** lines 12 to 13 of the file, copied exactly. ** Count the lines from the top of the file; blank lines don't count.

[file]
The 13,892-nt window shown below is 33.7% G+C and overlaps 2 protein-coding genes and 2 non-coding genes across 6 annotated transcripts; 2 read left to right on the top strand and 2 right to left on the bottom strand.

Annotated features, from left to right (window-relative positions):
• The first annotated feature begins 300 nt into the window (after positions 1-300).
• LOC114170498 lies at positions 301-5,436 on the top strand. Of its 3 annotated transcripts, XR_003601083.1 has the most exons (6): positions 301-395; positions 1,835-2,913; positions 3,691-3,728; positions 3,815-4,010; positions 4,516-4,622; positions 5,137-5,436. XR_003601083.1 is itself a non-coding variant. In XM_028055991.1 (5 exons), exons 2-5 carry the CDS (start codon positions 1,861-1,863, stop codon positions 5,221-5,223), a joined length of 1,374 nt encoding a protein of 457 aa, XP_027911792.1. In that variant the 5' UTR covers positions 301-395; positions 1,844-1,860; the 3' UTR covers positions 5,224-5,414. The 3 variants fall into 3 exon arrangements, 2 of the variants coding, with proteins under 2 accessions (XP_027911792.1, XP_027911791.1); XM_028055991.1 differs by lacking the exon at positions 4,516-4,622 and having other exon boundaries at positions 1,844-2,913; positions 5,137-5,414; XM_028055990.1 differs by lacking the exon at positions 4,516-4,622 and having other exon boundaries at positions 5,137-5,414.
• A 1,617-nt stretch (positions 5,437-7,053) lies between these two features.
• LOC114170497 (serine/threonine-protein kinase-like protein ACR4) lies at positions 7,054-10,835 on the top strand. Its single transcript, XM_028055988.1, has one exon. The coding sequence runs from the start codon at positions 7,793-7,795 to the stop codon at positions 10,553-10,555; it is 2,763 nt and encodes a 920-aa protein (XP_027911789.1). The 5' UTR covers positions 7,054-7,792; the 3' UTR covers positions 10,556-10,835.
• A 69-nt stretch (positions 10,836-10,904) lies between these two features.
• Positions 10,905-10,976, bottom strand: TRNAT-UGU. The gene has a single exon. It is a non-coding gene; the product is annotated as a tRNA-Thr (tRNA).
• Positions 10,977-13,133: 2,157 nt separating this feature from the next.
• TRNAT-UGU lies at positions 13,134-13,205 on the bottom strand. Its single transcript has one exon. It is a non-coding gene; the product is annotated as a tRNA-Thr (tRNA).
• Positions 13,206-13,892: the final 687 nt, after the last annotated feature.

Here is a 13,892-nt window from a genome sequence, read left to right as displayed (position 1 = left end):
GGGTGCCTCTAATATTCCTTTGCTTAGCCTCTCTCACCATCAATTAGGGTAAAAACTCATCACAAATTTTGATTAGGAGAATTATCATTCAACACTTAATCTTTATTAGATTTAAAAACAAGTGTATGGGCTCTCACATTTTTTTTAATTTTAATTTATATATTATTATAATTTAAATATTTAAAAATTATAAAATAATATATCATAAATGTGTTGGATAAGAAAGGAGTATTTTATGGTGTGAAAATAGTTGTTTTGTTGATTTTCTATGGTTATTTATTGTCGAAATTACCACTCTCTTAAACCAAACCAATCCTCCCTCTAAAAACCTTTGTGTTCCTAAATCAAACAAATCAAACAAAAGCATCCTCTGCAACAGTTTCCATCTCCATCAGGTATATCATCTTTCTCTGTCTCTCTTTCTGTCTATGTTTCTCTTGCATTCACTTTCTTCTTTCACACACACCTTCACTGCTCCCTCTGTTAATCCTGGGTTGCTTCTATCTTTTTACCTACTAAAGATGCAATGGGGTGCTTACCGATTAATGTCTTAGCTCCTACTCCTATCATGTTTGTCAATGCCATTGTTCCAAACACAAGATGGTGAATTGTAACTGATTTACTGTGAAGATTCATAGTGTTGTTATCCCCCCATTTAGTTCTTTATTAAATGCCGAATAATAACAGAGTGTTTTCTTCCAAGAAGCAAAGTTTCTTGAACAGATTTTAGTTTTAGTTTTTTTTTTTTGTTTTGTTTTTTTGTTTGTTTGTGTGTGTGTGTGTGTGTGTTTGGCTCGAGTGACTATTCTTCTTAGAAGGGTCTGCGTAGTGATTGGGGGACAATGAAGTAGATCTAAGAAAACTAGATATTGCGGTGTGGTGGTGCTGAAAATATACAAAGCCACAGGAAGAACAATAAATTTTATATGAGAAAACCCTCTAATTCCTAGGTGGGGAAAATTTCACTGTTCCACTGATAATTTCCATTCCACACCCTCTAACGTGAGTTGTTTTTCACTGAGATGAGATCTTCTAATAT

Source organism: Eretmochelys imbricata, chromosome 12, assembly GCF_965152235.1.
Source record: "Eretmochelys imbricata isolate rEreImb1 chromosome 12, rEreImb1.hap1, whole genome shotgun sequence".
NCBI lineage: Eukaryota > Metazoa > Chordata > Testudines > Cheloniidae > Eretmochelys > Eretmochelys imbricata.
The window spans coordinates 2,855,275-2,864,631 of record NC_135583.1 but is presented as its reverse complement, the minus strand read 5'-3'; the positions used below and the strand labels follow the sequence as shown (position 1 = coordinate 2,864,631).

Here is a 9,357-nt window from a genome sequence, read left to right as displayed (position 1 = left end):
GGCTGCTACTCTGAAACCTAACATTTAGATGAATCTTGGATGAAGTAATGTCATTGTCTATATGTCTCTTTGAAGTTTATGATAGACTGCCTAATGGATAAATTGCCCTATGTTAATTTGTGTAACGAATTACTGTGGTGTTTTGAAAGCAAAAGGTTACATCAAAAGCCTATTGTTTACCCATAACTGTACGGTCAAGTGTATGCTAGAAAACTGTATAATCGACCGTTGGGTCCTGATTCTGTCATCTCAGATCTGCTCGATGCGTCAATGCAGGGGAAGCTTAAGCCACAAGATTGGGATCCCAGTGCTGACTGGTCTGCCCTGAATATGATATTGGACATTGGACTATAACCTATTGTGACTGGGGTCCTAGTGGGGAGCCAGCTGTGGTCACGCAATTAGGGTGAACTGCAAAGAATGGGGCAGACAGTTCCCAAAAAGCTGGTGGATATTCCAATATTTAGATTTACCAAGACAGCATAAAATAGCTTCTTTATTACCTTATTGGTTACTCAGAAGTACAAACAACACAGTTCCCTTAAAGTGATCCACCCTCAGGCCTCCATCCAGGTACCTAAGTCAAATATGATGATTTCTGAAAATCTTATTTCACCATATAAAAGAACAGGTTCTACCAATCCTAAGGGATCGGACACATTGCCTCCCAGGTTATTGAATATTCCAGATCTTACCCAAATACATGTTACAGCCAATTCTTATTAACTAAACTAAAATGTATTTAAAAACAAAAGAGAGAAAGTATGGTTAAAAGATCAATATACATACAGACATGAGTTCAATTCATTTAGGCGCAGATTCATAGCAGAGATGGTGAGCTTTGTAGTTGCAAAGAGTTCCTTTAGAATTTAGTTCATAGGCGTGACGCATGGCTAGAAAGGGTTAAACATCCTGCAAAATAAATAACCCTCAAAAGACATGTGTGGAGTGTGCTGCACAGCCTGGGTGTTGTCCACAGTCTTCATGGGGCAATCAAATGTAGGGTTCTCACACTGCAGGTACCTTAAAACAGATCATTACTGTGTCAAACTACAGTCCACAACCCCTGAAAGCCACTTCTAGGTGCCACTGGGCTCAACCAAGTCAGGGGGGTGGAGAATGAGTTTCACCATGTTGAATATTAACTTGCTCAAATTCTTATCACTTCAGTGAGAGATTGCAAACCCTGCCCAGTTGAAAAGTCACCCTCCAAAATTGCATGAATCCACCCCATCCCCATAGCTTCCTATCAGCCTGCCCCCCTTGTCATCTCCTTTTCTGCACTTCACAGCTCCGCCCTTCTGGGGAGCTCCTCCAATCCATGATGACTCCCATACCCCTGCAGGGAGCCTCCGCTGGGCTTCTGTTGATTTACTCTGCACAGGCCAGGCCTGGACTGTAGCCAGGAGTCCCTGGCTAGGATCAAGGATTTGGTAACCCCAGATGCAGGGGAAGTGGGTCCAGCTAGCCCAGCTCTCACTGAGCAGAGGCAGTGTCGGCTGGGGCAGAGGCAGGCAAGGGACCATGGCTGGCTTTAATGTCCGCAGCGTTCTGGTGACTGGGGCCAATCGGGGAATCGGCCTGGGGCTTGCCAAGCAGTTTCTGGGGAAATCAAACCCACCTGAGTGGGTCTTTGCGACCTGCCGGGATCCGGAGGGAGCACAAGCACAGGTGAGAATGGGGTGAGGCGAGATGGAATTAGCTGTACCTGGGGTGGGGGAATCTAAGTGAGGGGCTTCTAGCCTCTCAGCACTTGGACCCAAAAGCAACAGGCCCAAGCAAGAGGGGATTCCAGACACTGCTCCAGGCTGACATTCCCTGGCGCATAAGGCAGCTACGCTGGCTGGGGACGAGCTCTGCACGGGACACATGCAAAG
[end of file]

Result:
Here is a 13,892-nt window from a genome sequence, read left to right as displayed (position 1 = left end):
GGGTGCCTCTAATATTCCTTTGCTTAGCCTCTCTCACCATCAATTAGGGTAAAAACTCATCACAAATTTTGATTAGGAGAATTATCATTCAACACTTAATCTTTATTAGATTTAAAAACAAGTGTATGGGCTCTCACATTTTTTTTAATTTTAATTTATATATTATTATAATTTAAATATTTAAAAATTATAAAATAATATATCATAAATGTGTTGGATAAGAAAGGAGTATTTTATGGTGTGAAAATAGTTGTTTTGTTGATTTTCTATGGTTATTTATTGTCGAAATTACCACTCTCTTAAACCAAACCAATCCTCCCTCTAAAAACCTTTGTGTTCCTAAATCAAACAAATCAAACAAAAGCATCCTCTGCAACAGTTTCCATCTCCATCAGGTATATCATCTTTCTCTGTCTCTCTTTCTGTCTATGTTTCTCTTGCATTCACTTTCTTCTTTCACACACACCTTCACTGCTCCCTCTGTTAATCCTGGGTTGCTTCTATCTTTTTACCTACTAAAGATGCAATGGGGTGCTTACCGATTAATGTCTTAGCTCCTACTCCTATCATGTTTGTCAATGCCATTGTTCCAAACACAAGATGGTGAATTGTAACTGATTTACTGTGAAGATTCATAGTGTTGTTATCCCCCCATTTAGTTCTTTATTAAATGCCGAATAATAACAGAGTGTTTTCTTCCAAGAAGCAAAGTTTCTTGAACAGATTTTAGTTTTAGTTTTTTTTTTTTGTTTTGTTTTTTTGTTTGTTTGTGTGTGTGTGTGTGTGTGTTTGGCTCGAGTGACTATTCTTCTTAGAAGGGTCTGCGTAGTGATTGGGGGACAATGAAGTAGATCTAAGAAAACTAGATATTGCGGTGTGGTGGTGCTGAAAATATACAAAGCCACAGGAAGAACAATAAATTTTATATGAGAAAACCCTCTAATTCCTAGGTGGGGAAAATTTCACTGTTCCACTGATAATTTCCATTCCACACCCTCTAACGTGAGTTGTTTTTCACTGAGATGAGATCTTCTAATAT